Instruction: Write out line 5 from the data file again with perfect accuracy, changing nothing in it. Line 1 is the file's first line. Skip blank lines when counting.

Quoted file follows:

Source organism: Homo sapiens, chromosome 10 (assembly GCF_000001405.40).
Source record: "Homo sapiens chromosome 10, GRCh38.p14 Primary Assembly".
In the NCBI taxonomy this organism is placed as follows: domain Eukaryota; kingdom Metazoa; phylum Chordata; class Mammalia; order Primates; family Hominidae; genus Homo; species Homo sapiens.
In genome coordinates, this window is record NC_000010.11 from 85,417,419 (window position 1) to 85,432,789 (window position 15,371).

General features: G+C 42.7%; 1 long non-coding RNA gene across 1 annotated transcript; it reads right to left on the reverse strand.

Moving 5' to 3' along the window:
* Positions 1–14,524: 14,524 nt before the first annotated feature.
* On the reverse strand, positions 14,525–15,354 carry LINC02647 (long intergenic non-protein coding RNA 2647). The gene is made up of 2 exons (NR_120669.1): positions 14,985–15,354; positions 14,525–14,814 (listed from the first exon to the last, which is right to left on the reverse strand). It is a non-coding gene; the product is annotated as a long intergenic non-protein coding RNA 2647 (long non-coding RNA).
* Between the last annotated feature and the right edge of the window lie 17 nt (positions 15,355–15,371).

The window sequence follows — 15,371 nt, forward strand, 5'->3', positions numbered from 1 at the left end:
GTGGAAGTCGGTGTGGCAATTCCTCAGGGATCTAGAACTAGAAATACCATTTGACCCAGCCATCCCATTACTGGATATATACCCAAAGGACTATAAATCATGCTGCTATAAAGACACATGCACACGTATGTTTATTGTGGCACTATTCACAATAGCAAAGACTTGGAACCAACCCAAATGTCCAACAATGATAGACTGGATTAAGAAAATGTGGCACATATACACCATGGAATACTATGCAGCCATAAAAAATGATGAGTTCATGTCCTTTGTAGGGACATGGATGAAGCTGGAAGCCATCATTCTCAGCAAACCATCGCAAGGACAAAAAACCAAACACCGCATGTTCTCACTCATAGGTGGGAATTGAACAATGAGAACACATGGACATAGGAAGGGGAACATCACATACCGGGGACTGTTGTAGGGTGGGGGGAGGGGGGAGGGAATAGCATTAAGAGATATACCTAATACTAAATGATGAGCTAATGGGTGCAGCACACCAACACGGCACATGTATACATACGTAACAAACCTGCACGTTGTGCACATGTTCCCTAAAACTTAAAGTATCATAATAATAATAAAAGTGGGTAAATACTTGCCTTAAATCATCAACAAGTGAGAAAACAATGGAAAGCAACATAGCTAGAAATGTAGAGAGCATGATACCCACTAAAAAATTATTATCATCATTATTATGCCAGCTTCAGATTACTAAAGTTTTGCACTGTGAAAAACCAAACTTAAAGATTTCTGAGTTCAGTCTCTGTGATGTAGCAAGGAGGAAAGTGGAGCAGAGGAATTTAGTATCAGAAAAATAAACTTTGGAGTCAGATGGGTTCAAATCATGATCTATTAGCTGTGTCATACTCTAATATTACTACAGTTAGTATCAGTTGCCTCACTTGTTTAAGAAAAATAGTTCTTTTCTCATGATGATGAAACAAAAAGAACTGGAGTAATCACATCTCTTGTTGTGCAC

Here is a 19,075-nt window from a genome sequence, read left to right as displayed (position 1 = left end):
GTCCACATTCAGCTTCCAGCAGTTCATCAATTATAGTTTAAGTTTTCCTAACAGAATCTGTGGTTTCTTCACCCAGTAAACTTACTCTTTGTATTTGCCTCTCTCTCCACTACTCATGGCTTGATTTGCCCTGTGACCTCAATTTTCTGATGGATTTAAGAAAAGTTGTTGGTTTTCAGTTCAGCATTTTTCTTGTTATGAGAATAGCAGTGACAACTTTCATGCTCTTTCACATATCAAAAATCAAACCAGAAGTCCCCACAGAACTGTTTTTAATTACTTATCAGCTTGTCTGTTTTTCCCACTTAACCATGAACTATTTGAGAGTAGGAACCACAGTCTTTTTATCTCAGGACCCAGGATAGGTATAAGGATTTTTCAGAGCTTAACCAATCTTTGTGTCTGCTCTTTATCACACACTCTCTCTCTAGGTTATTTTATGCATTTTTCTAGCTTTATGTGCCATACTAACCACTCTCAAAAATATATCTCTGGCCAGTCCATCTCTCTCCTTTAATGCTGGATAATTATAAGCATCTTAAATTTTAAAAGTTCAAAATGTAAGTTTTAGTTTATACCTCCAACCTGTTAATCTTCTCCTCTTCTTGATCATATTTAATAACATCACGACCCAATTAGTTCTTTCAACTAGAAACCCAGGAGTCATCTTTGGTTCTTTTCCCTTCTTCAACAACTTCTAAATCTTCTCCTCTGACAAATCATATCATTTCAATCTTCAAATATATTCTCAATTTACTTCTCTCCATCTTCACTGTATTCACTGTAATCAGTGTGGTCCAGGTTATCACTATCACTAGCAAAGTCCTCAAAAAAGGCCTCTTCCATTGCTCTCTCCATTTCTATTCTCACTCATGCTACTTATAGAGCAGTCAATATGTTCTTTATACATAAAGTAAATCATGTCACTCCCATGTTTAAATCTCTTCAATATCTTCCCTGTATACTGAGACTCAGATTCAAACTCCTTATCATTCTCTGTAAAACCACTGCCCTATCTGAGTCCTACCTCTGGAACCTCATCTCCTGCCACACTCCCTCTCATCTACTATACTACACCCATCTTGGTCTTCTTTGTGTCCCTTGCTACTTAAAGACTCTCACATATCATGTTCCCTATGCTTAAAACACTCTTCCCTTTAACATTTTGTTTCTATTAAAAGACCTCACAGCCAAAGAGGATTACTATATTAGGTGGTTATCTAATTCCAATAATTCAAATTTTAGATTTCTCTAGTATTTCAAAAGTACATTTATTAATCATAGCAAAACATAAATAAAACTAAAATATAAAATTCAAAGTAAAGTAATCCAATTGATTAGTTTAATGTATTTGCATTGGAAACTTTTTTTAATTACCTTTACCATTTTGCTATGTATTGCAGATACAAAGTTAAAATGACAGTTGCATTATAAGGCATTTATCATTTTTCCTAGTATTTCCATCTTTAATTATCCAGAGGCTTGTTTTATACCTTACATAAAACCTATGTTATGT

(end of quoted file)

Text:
General features: G+C 42.7%; 1 long non-coding RNA gene across 1 annotated transcript; it reads right to left on the reverse strand.